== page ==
Coping with National Fuel Subsidies in Regional Power Markets: Application to the Gulf Cooperation Council Interconnector
Abdullah Alawad, Pablo Dueñas, Ahmad Alabdulkareem, and Carlos Batlle
Transnational power market design and development are impacted by economic, social and political factors that must inevitably be addressed. One of the most prominent and widespread such factors are energy subsidies, i.e. measures aimed at keeping prices for electricity end users below market levels. Traditionally regional markets regulation has aimed at banning such subsidies, to properly ensure healthy competition, in order to maximize short- and long-term economic efficiency. However, as we evidence by reviewing the different regional markets implemented not just in the EU and the US but worldwide, experience increasingly shows that the trend does not lead to the removal of these subsidies, but quite the contrary. As a result, at this stage, it is worth looking for innovative regional market design solutions to take the best of the integration of different power system, while coping with the existence of this sort of national subsidization mechanisms.
In particular, this article explores how the efficiency of regional electricity markets can be optimized when coexisting with national fuel subsidies. To achieve this aim, we propose original and simple bidding conditions and market clearing methods whereby one of two prices may be attributed to each generating unit depending on whether final delivery targets domestic or export demand. The proposal, designed to favor transitioning to integrated regional markets as hopefully countries gradually eliminate subsidies, is illustrated with a full-scale case study, the Gulf Cooperation Council Interconnection, where the reluctance to comply with that limitation might be underlying governments’ unwillingness to commit to regional integration.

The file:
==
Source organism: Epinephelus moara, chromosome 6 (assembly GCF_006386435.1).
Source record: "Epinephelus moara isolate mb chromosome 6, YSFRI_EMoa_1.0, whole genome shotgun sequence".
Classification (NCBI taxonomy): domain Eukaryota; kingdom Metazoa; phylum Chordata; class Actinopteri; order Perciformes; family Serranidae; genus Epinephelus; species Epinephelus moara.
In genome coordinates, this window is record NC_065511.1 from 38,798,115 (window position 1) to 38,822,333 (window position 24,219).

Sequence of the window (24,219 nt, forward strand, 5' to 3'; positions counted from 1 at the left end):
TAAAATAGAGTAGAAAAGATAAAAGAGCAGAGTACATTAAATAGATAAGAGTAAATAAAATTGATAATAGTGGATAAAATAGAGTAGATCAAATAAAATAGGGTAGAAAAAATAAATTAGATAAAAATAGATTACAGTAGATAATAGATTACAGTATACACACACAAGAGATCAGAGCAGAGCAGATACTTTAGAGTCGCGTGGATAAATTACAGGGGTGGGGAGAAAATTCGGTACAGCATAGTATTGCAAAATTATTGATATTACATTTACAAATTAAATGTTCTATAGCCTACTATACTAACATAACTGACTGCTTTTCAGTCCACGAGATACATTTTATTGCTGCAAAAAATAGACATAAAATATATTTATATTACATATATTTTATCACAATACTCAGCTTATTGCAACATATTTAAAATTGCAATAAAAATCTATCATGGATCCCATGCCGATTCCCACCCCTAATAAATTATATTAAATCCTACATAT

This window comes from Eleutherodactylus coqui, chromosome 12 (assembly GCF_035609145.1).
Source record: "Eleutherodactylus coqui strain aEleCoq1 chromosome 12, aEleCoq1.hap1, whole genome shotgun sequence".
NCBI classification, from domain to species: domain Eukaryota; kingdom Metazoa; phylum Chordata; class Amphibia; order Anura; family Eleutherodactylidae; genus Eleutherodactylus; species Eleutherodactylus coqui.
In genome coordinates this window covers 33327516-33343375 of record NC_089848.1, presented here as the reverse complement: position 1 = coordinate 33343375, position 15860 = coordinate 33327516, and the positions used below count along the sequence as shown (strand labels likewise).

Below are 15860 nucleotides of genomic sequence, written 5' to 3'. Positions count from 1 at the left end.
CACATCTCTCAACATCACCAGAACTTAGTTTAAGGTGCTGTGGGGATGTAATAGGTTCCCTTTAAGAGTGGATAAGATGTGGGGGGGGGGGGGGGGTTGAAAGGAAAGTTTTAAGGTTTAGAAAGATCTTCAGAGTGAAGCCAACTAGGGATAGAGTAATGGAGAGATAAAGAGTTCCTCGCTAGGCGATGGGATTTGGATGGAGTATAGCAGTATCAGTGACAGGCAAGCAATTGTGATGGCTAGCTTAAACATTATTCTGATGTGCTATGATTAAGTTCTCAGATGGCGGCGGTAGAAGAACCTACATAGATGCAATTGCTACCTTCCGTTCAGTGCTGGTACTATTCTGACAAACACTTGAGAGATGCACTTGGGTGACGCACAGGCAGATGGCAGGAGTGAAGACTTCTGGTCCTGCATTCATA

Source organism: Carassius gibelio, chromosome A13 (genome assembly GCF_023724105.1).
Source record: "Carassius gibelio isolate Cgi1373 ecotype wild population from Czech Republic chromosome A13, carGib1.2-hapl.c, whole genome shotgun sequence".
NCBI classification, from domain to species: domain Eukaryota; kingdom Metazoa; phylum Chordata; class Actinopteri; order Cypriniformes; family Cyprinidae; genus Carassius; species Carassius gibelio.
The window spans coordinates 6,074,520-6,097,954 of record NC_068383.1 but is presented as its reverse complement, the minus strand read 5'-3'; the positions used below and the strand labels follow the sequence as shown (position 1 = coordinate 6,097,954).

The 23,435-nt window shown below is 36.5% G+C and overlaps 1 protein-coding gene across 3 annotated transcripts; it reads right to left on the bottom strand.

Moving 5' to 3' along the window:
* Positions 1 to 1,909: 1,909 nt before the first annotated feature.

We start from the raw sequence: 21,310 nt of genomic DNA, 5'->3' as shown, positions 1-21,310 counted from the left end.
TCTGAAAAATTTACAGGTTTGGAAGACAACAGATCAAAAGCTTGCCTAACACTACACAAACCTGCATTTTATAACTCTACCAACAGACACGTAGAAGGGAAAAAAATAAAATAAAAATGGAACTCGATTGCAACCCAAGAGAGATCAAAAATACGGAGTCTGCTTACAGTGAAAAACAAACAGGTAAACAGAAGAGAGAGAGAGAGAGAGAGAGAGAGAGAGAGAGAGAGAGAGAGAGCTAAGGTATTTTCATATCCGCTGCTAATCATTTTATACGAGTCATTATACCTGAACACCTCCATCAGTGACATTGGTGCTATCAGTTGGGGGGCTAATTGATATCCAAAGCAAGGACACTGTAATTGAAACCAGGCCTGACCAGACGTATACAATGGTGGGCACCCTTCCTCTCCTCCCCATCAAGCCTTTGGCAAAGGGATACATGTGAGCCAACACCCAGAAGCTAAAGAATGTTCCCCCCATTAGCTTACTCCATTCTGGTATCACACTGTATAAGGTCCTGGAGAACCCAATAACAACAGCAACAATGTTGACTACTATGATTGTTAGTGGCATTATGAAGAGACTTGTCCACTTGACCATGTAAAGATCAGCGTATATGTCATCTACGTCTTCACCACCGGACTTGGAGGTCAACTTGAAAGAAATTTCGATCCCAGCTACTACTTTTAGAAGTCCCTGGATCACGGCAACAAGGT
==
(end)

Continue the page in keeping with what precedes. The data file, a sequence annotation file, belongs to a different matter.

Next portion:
Regional power markets; fuel subsidies; power trading; unit commitment; economic dispatch.